From December 2009 through September 2010, the El Paso Criminal Justice Center booked 19,679 inmates. Of them, 2,395 were active or discharged veterans.

Veteran Trauma Court has been able to work on the cases of more than 40 veterans in this first trial year. It deals with discharged and active duty vets.

The court typically takes cases that will result in probation for assaults, forgery, ID theft, drugs and some domestic violence cases. The court does not accept sex offenses, or crimes involving guns.

"We're careful about the cases we take into veteran's court." Lindsey said. "If there's people who need to stay in jail or deserve to go to prison for the crimes that they've committed, that's what's happening to them."

As a deputy DA, Lindsey is used to recommending punishments for crimes. In veteran's court, he plays a slightly different role.

"We try to get them out of jail, out of prison, if possible, get them the treatment that they need and I think, in some respects, deserve for what they've done for the country," he said.

In order to make this court work, the judge, the DA and the public defender all have to be on the same team. It's a rare partnership.

"It's totally different," Deputy State Public Defender Sheilah McAteer said. "It's kind of nice, you know? It doesn't ever happen. We pick up the phone and we're on the same page. We're both trying to achieve the same goal and that is to make these soldiers healthy, to make sure they don't re-offend. None of us want them to re-offend."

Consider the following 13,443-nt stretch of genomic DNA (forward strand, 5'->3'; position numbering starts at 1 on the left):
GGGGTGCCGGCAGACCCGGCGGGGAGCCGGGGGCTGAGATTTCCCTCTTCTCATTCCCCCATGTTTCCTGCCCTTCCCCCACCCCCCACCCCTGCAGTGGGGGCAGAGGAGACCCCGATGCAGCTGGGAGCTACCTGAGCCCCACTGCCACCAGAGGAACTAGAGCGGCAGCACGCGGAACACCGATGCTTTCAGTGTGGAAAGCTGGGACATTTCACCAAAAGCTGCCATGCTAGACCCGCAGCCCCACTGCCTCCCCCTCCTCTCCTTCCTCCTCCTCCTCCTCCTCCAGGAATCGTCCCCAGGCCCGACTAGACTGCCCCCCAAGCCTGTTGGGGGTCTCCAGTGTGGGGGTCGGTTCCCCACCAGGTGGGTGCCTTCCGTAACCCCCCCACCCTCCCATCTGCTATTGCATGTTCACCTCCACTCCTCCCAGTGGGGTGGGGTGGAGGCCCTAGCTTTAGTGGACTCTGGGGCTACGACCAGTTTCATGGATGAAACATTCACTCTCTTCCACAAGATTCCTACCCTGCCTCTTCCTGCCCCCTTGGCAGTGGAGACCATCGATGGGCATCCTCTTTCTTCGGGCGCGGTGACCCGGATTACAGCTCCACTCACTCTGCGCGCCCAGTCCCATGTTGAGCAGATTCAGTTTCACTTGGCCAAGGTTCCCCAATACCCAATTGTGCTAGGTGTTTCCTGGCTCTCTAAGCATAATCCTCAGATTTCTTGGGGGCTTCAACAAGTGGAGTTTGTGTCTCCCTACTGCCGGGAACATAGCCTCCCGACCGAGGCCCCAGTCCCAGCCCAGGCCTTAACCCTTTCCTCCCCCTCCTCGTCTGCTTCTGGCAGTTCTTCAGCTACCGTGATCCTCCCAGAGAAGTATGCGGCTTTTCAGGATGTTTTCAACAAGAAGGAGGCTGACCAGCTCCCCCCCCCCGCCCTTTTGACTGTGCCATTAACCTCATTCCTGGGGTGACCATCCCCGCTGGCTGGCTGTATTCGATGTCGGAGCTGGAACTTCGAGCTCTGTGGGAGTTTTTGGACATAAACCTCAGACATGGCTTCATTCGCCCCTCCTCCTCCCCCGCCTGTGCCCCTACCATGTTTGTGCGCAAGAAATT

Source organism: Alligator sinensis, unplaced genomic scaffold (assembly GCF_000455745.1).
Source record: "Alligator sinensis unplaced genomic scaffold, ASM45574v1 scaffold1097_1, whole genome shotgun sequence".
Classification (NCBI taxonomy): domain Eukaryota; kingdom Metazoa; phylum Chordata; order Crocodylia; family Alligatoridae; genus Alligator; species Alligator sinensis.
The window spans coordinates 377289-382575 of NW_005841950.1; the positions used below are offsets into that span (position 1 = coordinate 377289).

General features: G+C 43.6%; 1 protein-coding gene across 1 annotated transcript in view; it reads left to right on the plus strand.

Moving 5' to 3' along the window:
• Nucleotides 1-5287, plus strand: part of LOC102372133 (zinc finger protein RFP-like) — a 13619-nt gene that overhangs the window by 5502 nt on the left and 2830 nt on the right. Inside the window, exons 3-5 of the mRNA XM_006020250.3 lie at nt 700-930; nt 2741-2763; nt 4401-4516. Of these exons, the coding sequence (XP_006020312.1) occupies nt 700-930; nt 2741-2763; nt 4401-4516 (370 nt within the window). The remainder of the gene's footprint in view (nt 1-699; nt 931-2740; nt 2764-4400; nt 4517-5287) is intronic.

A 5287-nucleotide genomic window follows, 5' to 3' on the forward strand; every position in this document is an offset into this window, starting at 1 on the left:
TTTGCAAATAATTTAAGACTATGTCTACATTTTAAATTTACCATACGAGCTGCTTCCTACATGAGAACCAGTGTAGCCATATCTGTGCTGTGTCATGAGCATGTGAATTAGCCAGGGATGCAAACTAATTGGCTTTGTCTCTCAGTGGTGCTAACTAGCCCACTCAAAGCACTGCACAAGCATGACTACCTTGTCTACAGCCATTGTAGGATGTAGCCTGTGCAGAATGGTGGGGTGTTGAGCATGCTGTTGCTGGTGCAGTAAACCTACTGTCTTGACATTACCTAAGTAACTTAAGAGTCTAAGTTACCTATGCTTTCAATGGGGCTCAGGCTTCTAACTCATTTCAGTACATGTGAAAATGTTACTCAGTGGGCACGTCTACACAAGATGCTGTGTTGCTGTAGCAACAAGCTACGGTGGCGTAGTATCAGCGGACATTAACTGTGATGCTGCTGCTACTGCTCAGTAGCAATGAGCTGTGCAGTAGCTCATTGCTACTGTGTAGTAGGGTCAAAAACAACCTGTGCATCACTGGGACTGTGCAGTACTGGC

The court is time consuming. Vets have to report back every month or so in the beginning of their probation.

"The advantage of all that they're not spiraling out of control and greatly reducing recidivism rate," Crowder said.

There are those who would like to see the court handle more cases, and more serious charges. Lindsey and McAteer say they have to start small to get their bearings.

"I would like to see the program expanded that more soldiers are eligible for the program," McAteer said. "For us to really start to test the waters and to take some more serious criminal offense, you can show that, but for the fact they went to combat, they would've never been in trouble."